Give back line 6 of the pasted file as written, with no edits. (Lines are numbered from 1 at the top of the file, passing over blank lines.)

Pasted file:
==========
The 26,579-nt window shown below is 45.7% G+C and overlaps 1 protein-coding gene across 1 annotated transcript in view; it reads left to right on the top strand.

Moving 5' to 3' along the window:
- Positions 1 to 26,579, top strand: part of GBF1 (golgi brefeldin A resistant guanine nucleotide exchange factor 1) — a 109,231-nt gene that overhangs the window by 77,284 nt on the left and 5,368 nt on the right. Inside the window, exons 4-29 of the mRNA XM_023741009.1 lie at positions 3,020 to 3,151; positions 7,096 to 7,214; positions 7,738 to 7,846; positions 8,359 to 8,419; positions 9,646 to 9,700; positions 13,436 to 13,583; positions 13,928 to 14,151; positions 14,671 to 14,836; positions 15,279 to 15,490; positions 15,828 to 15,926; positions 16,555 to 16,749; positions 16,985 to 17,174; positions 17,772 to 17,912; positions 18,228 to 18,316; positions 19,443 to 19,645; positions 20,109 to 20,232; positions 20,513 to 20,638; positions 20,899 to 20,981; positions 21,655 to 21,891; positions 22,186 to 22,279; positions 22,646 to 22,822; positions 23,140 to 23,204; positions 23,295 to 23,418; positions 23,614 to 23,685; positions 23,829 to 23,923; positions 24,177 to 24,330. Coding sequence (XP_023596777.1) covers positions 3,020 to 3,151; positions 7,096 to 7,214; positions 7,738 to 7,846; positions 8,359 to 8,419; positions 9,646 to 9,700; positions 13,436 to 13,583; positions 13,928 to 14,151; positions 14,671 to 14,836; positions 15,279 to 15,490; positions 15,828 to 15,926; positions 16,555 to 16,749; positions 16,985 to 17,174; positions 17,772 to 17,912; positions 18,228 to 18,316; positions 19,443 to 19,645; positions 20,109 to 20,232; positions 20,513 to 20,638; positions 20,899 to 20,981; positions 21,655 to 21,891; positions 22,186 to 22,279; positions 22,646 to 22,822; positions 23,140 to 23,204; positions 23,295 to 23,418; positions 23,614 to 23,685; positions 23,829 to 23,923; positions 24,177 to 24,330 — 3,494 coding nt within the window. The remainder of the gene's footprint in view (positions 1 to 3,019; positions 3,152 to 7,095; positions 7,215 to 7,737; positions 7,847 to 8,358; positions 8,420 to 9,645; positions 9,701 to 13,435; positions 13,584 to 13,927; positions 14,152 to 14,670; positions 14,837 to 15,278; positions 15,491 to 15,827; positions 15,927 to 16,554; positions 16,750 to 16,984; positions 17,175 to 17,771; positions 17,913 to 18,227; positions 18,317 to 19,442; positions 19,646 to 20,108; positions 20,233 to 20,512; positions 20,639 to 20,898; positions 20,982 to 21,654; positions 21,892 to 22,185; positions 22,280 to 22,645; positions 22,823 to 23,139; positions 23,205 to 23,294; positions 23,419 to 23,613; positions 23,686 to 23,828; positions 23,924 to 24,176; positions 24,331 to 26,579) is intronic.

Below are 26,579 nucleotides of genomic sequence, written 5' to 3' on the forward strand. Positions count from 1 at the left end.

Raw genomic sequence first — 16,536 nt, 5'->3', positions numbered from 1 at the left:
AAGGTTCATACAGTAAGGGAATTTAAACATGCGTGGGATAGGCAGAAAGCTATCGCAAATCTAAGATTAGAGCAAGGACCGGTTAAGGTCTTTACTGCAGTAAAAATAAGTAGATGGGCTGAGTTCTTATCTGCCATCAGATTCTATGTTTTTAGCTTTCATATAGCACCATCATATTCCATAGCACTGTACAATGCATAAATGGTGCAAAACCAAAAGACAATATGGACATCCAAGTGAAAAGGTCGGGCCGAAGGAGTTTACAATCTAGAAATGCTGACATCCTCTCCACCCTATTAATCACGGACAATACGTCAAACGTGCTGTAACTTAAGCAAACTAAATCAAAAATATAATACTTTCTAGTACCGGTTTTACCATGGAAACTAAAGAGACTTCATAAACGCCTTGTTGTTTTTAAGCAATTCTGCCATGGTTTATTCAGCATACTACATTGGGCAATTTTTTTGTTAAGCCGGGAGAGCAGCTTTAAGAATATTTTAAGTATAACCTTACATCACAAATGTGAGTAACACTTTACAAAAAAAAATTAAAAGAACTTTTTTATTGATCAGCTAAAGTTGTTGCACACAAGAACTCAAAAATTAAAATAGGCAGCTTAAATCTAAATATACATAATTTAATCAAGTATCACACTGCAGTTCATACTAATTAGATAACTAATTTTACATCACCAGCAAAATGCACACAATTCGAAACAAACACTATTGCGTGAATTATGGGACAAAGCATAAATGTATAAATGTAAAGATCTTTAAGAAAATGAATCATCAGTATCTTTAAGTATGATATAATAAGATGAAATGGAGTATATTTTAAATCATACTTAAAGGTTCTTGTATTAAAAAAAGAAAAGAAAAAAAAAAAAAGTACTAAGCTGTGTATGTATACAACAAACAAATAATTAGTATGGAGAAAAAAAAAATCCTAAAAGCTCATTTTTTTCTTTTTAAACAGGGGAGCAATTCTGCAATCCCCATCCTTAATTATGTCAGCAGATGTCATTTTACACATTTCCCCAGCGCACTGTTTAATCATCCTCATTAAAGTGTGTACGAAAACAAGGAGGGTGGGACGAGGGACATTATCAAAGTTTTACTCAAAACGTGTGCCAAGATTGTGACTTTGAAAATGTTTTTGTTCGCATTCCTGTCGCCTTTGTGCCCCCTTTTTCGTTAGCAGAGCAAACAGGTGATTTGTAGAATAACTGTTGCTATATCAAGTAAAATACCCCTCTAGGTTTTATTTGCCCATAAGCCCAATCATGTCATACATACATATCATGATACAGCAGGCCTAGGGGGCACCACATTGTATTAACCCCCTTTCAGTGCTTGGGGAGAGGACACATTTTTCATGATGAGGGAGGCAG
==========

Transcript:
AAGGTTCATACAGTAAGGGAATTTAAACATGCGTGGGATAGGCAGAAAGCTATCGCAAATCTAAGATTAGAGCAAGGACCGGTTAAGGTCTTTACTGCAGTAAAAATAAGTAGATGGGCTGAGTTCTTATCTGCCATCAGATTCTATGTTTTTAGCTTTCATATAGCACCATCATATTCCATAGCACTGTACAATGCATAAATGGTGCAAAACCAAAAGACAATATGGACATCCAAGTGAAAAGGTCGGGCCGAAGGAGTTTACAATCTAGAAATGCTGACATCCTCTCCACCCTATTAATCACGGACAATACGTCAAACGTGCTGTAACTTAAGCAAACTAAATCAAAAATATAATACTTTCTAGTACCGGTTTTACCATGGAAACTAAAGAGACTTCATAAACGCCTTGTTGTTTTTAAGCAATTCTGCCATGGTTTATTCAGCATACTACATTGGGCAATTTTTTTGTTAAGCCGGGAGAGCAGCTTTAAGAATATTTTAAGTATAACCTTACATCACAAATGTGAGTAACACTTTACAAAAAAAAATTAAAAGAACTTTTTTATTGATCAGCTAAAGTTGTTGCACACAAGAACTCAAAAATTAAAATAGGCAGCTTAAATCTAAATATACATAATTTAATCAAGTATCACACTGCAGTTCATACTAATTAGATAACTAATTTTACATCACCAGCAAAATGCACACAATTCGAAACAAACACTATTGCGTGAATTATGGGACAAAGCATAAATGTATAAATGTAAAGATCTTTAAGAAAATGAATCATCAGTATCTTTAAGTATGATATAATAAGATGAAATGGAGTATATTTTAAATCATACTTAAAGGTTCTTGTATTAAAAAAAGAAAAGAAAAAAAAAAAAAGTACTAAGCTGTGTATGTATACAACAAACAAATAATTAGTATGGAGAAAAAAAAAATCCTAAAAGCTCATTTTTTTCTTTTTAAACAGGGGAGCAATTCTGCAATCCCCATCCTTAATTATGTCAGCAGATGTCATTTTACACATTTCCCCAGCGCACTGTTTAATCATCCTCATTAAAGTGTGTACGAAAACAAGGAGGGTGGGACGAGGGACATTATCAAAGTTTTACTCAAAACGTGTGCCAAGATTGTGACTTTGAAAATGTTTTTGTTCGCATTCCTGTCGCCTTTGTGCCCCCTTTTTCGTTAGCAGAGCAAACAGGTGATTTGTAGAATAACTGTTGCTATATCAAGTAAAATACCCCTCTAGGTTTTATTTGCCCATAAGCCCAATCATGTCATACATACATATCATGATACAGCAGGCCTAGGGGGCACCACATTGTATTAACCCCCTTTCAGTGCTTGGGGAGAGGACACATTTTTCATGATGAGGGAGGCAG